This website is bilingual, written both in Swedish and English. For those of you preferring another language, we provide "google translate". Be aware that automatic translation sometimes gives very odd results...

Denna webplats är tvåspråkig, finns på både svenska och englska. För er som föredrar andra språk, har vi lagt till "google translate". Kom ihåg att automatiska översättningar ibland ger konstiga resultat...






During August-September the museum is open Thursdays between 2 and 4 pm, Saturdays-Sundays 10 am to 4 pm. Other days/times possible by booking.

For groups above 15 persons, please book by e-mail kontakt@bergdala-glastekniska-museum.se
Group fee 500 SEK.

The museum for (glass) machines that no longer exist

The small building seen in the header, situated to the right and slightly behind the main glassworks building, houses a fledgling museum for older glass "machines", machines that are no longer commonly used.

We are showing several older machines from the time when the "manual" glassworks were the only glass industry we had, here in Sweden.

The time we are talking about start at the middle 18th century and continues until the time when fully automated machines became common, during the 1940-50-ies. Before the fully automated machines existed, every possible glass jar, every window pane and every drinking glass had to be "mouth-blown". (There was a time when even the glass bubble for electric bulbs had to be manufactured manually... and that time lasted up until the 1950ies, at the glassworks at Flerohopp)
Certainly, there were sophisticated glass before that time, like for instance this rummer, with a cut and engraved pattern, from the 18th century. It was made at the glassworks in Kungsholmen (a part of Stockholm), and is now part of the collection of the Swedish museum of glass in Växjö.
Glasses like this were not for everyone...

Over time, various tools and machines were developed. They all made it cheaper to manufacture glass pieces, which meant that even "commoners" could afford to own glass.

The new machines are not yet on the website, but can be seen on our blog.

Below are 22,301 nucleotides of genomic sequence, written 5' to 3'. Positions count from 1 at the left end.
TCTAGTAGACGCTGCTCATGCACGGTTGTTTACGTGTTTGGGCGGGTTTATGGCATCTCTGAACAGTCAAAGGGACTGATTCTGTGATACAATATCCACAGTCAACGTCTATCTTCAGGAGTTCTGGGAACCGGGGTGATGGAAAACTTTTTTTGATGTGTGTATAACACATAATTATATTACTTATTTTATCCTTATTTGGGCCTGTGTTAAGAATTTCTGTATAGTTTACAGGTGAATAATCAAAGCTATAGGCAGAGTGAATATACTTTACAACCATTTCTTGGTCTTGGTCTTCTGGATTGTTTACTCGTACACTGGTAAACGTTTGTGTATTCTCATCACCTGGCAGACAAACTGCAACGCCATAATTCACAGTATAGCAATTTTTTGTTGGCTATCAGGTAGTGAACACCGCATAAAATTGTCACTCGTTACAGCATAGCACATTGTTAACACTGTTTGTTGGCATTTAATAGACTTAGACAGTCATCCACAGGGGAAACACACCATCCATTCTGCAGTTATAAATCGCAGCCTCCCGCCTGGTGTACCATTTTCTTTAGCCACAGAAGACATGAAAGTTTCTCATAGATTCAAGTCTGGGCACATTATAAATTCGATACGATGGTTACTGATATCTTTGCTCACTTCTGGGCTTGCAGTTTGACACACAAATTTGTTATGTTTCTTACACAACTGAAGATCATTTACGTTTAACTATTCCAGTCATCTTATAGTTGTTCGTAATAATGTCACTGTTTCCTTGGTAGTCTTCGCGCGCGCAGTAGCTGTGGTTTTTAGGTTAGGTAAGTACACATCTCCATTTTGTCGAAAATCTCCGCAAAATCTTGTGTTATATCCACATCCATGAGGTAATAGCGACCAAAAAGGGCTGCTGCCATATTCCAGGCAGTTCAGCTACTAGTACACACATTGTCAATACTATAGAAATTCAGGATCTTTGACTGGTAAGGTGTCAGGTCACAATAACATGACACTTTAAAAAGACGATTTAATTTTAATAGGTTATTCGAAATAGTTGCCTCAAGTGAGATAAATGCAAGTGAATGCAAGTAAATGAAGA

Let's take a short tour of our museum:

Starting outside the entrance (by the north gable: turn left from the glassworks), the first you will see is a small exhibition of various applications for sheet glass. Don't miss the car windshield above the door!

Inside the door, to the left, you find a shelf with books for sale. On the doorframe there are brochures for self-guiding.

Here is also where you find our "donation jar": there is no entrance fee, but we welcome donations.

Turning left, you see our two glass presses - one manual and one pneumatic.
In the manual press we have placed a mould giving a patterned outside - a phenomenon which sometimes is called "poor man's cutting".
A curiosity: in the corner there are some prisms that were manufactured ar both Skruf and Bergdala for the underground station T-centralen in Stockholm, inaugurated in 1958.

Along the wall there is a model of a guilloché machine (we are waiting for two real machines...). A small contribution (SEK 5) will make it move!

Continuing along the wall, you wil get to a big bottle mould and a small bottle - the small Absolute bottle has not shrunk in the wash. The mould was used for a special order of 5-litre Absolute bottles some years ago.

To the right, you meet our semi-automatic bottle machine.
Behind it, in the window, there are some typicla bottles. Two of them were made on this very machine.

Pass the pot mould, and you are in the new (for this season) department: here we have out template archive, a machine for screen printing some equipment for photo etching.

Back in the big room: we have created a "treasury" in the niche of the chimney.

You are now standig at the back end of the pantograph. Along the wall we have mounted several pattern templates, patterns which were probably used at Kosta (whence the pantograph comes). A couple of templates were used at Åfors, and at least one was first used at Eda.

Now you have completed the circuit, and are back where you began.
Here you can try a glass-blower's bench and see a collection of blow moulds.
(And our donation jar...)